Gear : Skimboard
Kite skimming has become extremely popular in the past year due to being a viable light wind option for most kiters. Skims not only allow kiters to use smaller kites in light wind, they provide a challenging experience as well. From low-wind speed to surface handle-passes, skim boards are popping up all over the summer kite scene.
Buying a Skim
There are a huge number of skims out there, and what style to buy often confuses people. You want to narrow down whether you are looking for a regular skim or a “kite specific” skim, and go from there.
- Regular Production Skims – These are first and foremost for skimboarding. There is no reason why they won’t work for kiting, however, there are some things you want to look for before buying. Cheap wood skims will not work for kiting, as they are designed to work in inches of water and carry no float or rocker. Foam core skimboards is what you should look for, in the largest size you can find. You are looking for a stiff board with lots of surface area for light wind kite skimming. You will need a little rocker to deal with chop.
- Budget – Plan on spending between $150 and $300. Stomp pads are an additional $30.
- Why Buy? – Cheap light wind option, will increase your sessions and skills.
- Brands and Models – SurfTech Morfeous or Rasta LE, Victoria Foamie, Zap Pro,
- Sizes – Look for a length of 48” or larger, and a width of 20” or wider. The more surface area the better!
- Kite Specific Skims - More and more companies are producing “kite specific” skims. These skims are most often modified versions of production skims that include fin inserts and/or strap mounting options. Kite specific skims are not always the best light wind skims, as some are made for wave riding (i.e. The Crazy Fly Skim). Remember that part of the reason why skims work so well for light wind is that they do not have the increased drag created by straps and fins.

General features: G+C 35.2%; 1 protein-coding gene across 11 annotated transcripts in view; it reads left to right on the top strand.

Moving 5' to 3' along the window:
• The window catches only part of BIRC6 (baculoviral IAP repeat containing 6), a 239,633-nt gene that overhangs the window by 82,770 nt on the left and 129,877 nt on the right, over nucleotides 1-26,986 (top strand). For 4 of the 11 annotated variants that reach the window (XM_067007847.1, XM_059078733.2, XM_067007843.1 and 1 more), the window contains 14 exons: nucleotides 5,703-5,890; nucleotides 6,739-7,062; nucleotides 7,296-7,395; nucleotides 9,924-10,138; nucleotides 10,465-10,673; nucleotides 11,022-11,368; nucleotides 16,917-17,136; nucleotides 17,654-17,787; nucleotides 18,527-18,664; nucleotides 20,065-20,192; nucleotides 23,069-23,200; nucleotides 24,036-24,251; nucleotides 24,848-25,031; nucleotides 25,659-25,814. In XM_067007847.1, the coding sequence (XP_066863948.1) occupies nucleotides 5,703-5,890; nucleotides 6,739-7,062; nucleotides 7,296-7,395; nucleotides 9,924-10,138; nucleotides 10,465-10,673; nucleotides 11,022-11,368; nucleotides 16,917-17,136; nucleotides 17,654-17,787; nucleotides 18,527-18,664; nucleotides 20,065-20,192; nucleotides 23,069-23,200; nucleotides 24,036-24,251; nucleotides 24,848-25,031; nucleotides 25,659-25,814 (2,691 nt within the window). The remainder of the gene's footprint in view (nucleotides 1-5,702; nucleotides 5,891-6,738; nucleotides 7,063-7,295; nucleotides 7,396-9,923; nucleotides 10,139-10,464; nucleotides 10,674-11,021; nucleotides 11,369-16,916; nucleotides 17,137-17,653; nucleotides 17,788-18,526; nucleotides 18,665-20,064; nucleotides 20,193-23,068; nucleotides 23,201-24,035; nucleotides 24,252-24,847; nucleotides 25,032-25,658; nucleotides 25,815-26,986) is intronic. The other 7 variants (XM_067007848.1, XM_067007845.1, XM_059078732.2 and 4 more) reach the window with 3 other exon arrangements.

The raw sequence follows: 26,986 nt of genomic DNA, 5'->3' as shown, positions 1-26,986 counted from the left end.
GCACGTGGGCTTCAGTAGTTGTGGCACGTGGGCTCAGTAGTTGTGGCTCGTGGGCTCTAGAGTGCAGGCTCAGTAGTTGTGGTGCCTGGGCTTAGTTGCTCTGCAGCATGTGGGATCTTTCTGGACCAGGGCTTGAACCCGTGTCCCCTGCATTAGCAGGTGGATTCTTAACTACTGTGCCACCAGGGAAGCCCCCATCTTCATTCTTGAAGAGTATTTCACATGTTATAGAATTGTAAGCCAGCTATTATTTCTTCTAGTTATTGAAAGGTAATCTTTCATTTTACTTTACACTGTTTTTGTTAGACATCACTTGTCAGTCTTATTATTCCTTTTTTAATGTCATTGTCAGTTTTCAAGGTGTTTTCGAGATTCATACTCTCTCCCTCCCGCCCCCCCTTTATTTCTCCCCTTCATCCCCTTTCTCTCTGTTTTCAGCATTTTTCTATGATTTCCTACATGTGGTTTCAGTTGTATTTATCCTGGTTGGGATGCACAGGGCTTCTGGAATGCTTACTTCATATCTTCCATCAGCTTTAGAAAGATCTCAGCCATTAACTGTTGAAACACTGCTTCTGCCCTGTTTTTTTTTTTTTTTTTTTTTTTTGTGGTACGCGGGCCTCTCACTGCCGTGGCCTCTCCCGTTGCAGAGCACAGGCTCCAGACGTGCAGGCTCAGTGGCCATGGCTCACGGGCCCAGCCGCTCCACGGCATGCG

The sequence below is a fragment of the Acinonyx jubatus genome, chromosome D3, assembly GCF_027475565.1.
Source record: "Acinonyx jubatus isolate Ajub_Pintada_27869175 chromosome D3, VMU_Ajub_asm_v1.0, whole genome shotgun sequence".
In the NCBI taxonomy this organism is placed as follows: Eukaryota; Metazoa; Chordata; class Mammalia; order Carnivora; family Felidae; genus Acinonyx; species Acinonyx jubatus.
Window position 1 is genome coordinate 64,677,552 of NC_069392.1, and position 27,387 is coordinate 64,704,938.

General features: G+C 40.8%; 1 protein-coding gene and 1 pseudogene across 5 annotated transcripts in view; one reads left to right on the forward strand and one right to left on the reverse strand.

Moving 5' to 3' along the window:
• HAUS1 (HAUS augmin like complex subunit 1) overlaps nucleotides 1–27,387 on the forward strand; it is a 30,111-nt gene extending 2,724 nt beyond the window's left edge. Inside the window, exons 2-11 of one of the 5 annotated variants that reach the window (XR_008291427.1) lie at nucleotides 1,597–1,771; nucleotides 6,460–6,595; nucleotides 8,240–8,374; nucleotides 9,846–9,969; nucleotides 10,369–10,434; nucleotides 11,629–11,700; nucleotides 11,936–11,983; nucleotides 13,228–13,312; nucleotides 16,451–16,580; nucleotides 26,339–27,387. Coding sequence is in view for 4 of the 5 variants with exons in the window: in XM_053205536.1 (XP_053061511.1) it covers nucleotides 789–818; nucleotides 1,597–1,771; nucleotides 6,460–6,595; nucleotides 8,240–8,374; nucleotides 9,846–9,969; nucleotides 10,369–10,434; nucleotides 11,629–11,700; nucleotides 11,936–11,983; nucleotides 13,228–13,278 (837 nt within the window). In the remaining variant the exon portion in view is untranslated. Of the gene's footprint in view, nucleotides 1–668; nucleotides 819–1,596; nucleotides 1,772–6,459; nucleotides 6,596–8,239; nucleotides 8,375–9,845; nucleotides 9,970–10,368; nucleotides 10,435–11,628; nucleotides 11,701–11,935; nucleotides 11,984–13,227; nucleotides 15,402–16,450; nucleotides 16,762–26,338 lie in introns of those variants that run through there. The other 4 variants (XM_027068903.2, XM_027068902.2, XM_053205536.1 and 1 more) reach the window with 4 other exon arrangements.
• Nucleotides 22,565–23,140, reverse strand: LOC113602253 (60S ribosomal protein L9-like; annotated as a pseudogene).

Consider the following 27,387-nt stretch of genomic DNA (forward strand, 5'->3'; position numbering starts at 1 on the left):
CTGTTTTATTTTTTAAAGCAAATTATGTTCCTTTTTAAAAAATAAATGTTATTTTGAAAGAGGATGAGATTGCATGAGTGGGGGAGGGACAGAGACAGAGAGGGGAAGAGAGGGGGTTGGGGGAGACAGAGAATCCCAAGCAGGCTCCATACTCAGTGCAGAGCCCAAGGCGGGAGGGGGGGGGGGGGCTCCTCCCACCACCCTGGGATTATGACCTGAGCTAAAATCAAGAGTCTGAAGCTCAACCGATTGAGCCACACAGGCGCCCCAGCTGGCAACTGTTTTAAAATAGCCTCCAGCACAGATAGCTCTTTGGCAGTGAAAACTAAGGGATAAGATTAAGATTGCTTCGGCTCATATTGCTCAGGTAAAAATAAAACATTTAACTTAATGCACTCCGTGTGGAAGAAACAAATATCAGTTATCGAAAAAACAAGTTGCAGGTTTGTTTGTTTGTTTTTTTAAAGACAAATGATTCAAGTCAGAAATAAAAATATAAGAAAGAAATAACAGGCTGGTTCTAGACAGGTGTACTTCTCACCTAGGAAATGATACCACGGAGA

- Budget – These run from $300 to $600+.
- Why Buy? – Strap and fin options allow you to use the skim in more than just light winds.
- Brands and Models – Nobile Skim is the most popular and best suited. The Victoria Krux is another nice board. Crazy Fly makes a “high wind” skim.
- Sizes – Most kite specific skims are one size only.
Stomp Pad or Sex Wax?
Surfers and skimmers have debated this for a long time. The general consensus is that a stomp pad in the back and wax in the front is the best way to go for a kite skim. Wax requires more upkeep and tends to be a little messy if you are keeping your gear in a car. Stomp pads don’t quite offer the same “stick” as wax, but the raised tail can help push, and they also limit your foot placement.
Strapped or Strappless?
True kite skimmers don't use straps! Straps will allow you to use a skim in higher wind, but for the most part, defeat the purpose of skimming. Straps create drag in the water. Straps limit your foot placement. Straps take away from the "challenge" of skimming. Go strapless!
Fin or Finless?
Fins allow a kiter to limit the squirelly nature of a skimboard, keeping it from "twisting" while riding. This comes at the cost of adding extra drag in the water and limiting the depth of water you can travel through. It's a trade off, but the overall effect of going with or without fins is minimal.